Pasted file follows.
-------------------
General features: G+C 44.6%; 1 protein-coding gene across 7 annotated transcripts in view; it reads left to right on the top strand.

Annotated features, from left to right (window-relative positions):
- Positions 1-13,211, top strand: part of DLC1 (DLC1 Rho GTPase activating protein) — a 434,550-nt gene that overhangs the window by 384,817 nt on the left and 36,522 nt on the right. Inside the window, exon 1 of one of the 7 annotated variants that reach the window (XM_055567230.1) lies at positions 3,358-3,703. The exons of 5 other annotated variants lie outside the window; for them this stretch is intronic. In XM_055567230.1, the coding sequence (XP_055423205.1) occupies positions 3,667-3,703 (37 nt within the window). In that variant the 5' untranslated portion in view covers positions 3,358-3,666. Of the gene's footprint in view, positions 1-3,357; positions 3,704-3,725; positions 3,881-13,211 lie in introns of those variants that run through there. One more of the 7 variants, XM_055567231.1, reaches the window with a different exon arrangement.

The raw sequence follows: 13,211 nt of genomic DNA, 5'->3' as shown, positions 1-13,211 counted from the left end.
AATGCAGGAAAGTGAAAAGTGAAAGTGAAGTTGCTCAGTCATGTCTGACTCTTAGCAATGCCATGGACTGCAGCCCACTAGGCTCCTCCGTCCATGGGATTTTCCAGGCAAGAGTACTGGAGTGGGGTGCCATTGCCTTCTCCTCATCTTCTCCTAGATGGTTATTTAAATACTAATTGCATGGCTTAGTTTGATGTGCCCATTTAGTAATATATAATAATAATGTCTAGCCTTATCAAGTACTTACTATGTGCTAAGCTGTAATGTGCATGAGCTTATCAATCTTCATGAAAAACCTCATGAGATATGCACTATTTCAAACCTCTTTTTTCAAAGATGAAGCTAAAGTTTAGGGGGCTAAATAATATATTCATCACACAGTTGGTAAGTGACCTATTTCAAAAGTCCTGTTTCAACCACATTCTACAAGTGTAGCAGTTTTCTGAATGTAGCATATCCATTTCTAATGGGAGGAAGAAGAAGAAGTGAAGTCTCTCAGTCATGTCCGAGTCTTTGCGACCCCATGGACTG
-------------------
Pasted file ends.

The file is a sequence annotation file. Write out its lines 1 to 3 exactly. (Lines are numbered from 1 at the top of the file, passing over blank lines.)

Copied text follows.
General features: G+C 44.6%; 1 protein-coding gene across 7 annotated transcripts in view; it reads left to right on the top strand.

Annotated features, from left to right (window-relative positions):
- Positions 1-13,211, top strand: part of DLC1 (DLC1 Rho GTPase activating protein) — a 434,550-nt gene that overhangs the window by 384,817 nt on the left and 36,522 nt on the right. Inside the window, exon 1 of one of the 7 annotated variants that reach the window (XM_055567230.1) lies at positions 3,358-3,703. The exons of 5 other annotated variants lie outside the window; for them this stretch is intronic. In XM_055567230.1, the coding sequence (XP_055423205.1) occupies positions 3,667-3,703 (37 nt within the window). In that variant the 5' untranslated portion in view covers positions 3,358-3,666. Of the gene's footprint in view, positions 1-3,357; positions 3,704-3,725; positions 3,881-13,211 lie in introns of those variants that run through there. One more of the 7 variants, XM_055567231.1, reaches the window with a different exon arrangement.